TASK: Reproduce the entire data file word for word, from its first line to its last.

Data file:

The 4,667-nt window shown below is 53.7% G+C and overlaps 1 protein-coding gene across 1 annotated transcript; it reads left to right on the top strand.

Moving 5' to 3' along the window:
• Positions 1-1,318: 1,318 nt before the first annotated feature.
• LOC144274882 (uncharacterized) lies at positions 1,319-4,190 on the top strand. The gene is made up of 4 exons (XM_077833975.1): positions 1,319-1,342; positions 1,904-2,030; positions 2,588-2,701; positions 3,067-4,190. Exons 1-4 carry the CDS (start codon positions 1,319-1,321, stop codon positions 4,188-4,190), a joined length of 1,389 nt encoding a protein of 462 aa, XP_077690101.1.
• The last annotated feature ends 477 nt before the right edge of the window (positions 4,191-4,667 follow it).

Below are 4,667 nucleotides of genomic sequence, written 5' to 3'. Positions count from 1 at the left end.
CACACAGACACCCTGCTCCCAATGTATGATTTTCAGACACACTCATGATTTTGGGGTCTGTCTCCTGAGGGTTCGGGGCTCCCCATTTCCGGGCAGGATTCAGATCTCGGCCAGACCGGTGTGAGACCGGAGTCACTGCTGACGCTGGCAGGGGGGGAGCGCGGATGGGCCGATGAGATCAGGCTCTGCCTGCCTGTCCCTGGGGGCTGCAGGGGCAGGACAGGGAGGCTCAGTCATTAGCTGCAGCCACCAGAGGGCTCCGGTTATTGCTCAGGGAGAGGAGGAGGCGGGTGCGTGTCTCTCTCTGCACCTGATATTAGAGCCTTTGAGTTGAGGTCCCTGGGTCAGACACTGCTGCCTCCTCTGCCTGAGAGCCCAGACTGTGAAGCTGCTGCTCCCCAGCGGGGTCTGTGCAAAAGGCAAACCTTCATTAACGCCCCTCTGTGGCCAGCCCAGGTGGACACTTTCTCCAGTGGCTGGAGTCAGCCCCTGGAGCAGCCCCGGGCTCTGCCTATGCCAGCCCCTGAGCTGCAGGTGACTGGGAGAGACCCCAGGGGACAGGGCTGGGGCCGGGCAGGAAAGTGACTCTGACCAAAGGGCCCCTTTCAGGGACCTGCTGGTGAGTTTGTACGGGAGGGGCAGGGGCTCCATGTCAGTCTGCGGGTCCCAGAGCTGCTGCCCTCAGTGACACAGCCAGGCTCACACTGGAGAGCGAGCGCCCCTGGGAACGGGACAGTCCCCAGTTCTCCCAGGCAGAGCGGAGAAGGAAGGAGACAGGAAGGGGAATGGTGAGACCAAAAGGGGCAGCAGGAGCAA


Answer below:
The 4,667-nt window shown below is 53.7% G+C and overlaps 1 protein-coding gene across 1 annotated transcript; it reads left to right on the top strand.

Moving 5' to 3' along the window:
• Positions 1-1,318: 1,318 nt before the first annotated feature.
• LOC144274882 (uncharacterized) lies at positions 1,319-4,190 on the top strand. The gene is made up of 4 exons (XM_077833975.1): positions 1,319-1,342; positions 1,904-2,030; positions 2,588-2,701; positions 3,067-4,190. Exons 1-4 carry the CDS (start codon positions 1,319-1,321, stop codon positions 4,188-4,190), a joined length of 1,389 nt encoding a protein of 462 aa, XP_077690101.1.
• The last annotated feature ends 477 nt before the right edge of the window (positions 4,191-4,667 follow it).

Below are 4,667 nucleotides of genomic sequence, written 5' to 3'. Positions count from 1 at the left end.
CACACAGACACCCTGCTCCCAATGTATGATTTTCAGACACACTCATGATTTTGGGGTCTGTCTCCTGAGGGTTCGGGGCTCCCCATTTCCGGGCAGGATTCAGATCTCGGCCAGACCGGTGTGAGACCGGAGTCACTGCTGACGCTGGCAGGGGGGGAGCGCGGATGGGCCGATGAGATCAGGCTCTGCCTGCCTGTCCCTGGGGGCTGCAGGGGCAGGACAGGGAGGCTCAGTCATTAGCTGCAGCCACCAGAGGGCTCCGGTTATTGCTCAGGGAGAGGAGGAGGCGGGTGCGTGTCTCTCTCTGCACCTGATATTAGAGCCTTTGAGTTGAGGTCCCTGGGTCAGACACTGCTGCCTCCTCTGCCTGAGAGCCCAGACTGTGAAGCTGCTGCTCCCCAGCGGGGTCTGTGCAAAAGGCAAACCTTCATTAACGCCCCTCTGTGGCCAGCCCAGGTGGACACTTTCTCCAGTGGCTGGAGTCAGCCCCTGGAGCAGCCCCGGGCTCTGCCTATGCCAGCCCCTGAGCTGCAGGTGACTGGGAGAGACCCCAGGGGACAGGGCTGGGGCCGGGCAGGAAAGTGACTCTGACCAAAGGGCCCCTTTCAGGGACCTGCTGGTGAGTTTGTACGGGAGGGGCAGGGGCTCCATGTCAGTCTGCGGGTCCCAGAGCTGCTGCCCTCAGTGACACAGCCAGGCTCACACTGGAGAGCGAGCGCCCCTGGGAACGGGACAGTCCCCAGTTCTCCCAGGCAGAGCGGAGAAGGAAGGAGACAGGAAGGGGAATGGTGAGACCAAAAGGGGCAGCAGGAGCAA